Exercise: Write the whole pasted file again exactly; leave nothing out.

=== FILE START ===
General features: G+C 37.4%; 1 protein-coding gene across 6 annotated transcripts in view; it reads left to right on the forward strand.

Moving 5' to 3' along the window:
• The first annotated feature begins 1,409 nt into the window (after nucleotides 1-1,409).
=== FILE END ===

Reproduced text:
General features: G+C 37.4%; 1 protein-coding gene across 6 annotated transcripts in view; it reads left to right on the forward strand.

Moving 5' to 3' along the window:
• The first annotated feature begins 1,409 nt into the window (after nucleotides 1-1,409).